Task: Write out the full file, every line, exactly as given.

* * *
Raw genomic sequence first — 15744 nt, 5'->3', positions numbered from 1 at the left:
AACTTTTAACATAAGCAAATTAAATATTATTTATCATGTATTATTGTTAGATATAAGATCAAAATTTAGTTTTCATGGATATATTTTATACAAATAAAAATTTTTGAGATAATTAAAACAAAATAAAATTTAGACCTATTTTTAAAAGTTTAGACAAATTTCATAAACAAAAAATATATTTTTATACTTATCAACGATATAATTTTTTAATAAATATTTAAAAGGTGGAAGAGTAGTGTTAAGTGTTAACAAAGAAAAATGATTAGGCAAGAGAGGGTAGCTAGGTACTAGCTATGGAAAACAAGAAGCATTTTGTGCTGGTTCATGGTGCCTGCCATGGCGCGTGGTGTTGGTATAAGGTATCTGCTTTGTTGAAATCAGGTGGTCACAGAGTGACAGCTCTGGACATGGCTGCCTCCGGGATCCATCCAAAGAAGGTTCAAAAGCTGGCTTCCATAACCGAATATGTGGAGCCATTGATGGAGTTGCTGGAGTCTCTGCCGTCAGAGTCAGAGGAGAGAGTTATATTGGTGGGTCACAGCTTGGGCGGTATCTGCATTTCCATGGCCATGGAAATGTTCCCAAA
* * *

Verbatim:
Raw genomic sequence first — 15744 nt, 5'->3', positions numbered from 1 at the left:
AACTTTTAACATAAGCAAATTAAATATTATTTATCATGTATTATTGTTAGATATAAGATCAAAATTTAGTTTTCATGGATATATTTTATACAAATAAAAATTTTTGAGATAATTAAAACAAAATAAAATTTAGACCTATTTTTAAAAGTTTAGACAAATTTCATAAACAAAAAATATATTTTTATACTTATCAACGATATAATTTTTTAATAAATATTTAAAAGGTGGAAGAGTAGTGTTAAGTGTTAACAAAGAAAAATGATTAGGCAAGAGAGGGTAGCTAGGTACTAGCTATGGAAAACAAGAAGCATTTTGTGCTGGTTCATGGTGCCTGCCATGGCGCGTGGTGTTGGTATAAGGTATCTGCTTTGTTGAAATCAGGTGGTCACAGAGTGACAGCTCTGGACATGGCTGCCTCCGGGATCCATCCAAAGAAGGTTCAAAAGCTGGCTTCCATAACCGAATATGTGGAGCCATTGATGGAGTTGCTGGAGTCTCTGCCGTCAGAGTCAGAGGAGAGAGTTATATTGGTGGGTCACAGCTTGGGCGGTATCTGCATTTCCATGGCCATGGAAATGTTCCCAAA